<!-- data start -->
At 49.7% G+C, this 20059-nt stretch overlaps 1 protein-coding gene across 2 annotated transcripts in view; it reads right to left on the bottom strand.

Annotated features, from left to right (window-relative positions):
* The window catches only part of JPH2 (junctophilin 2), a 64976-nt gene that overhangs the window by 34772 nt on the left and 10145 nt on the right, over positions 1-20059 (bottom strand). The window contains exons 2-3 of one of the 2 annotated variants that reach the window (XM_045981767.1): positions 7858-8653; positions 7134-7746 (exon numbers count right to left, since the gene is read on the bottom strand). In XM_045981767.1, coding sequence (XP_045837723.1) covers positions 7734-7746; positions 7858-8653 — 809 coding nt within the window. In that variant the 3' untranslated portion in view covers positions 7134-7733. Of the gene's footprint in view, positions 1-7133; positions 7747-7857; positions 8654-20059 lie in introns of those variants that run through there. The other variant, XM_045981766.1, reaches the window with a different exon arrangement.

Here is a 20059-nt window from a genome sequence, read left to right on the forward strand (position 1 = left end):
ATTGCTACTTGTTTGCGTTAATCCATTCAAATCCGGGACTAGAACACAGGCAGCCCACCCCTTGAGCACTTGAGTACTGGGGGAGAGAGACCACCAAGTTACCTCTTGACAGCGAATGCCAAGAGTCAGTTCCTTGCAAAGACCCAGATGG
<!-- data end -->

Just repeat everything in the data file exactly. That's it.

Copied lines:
At 49.7% G+C, this 20059-nt stretch overlaps 1 protein-coding gene across 2 annotated transcripts in view; it reads right to left on the bottom strand.

Annotated features, from left to right (window-relative positions):
* The window catches only part of JPH2 (junctophilin 2), a 64976-nt gene that overhangs the window by 34772 nt on the left and 10145 nt on the right, over positions 1-20059 (bottom strand). The window contains exons 2-3 of one of the 2 annotated variants that reach the window (XM_045981767.1): positions 7858-8653; positions 7134-7746 (exon numbers count right to left, since the gene is read on the bottom strand). In XM_045981767.1, coding sequence (XP_045837723.1) covers positions 7734-7746; positions 7858-8653 — 809 coding nt within the window. In that variant the 3' untranslated portion in view covers positions 7134-7733. Of the gene's footprint in view, positions 1-7133; positions 7747-7857; positions 8654-20059 lie in introns of those variants that run through there. The other variant, XM_045981766.1, reaches the window with a different exon arrangement.

Here is a 20059-nt window from a genome sequence, read left to right on the forward strand (position 1 = left end):
ATTGCTACTTGTTTGCGTTAATCCATTCAAATCCGGGACTAGAACACAGGCAGCCCACCCCTTGAGCACTTGAGTACTGGGGGAGAGAGACCACCAAGTTACCTCTTGACAGCGAATGCCAAGAGTCAGTTCCTTGCAAAGACCCAGATGG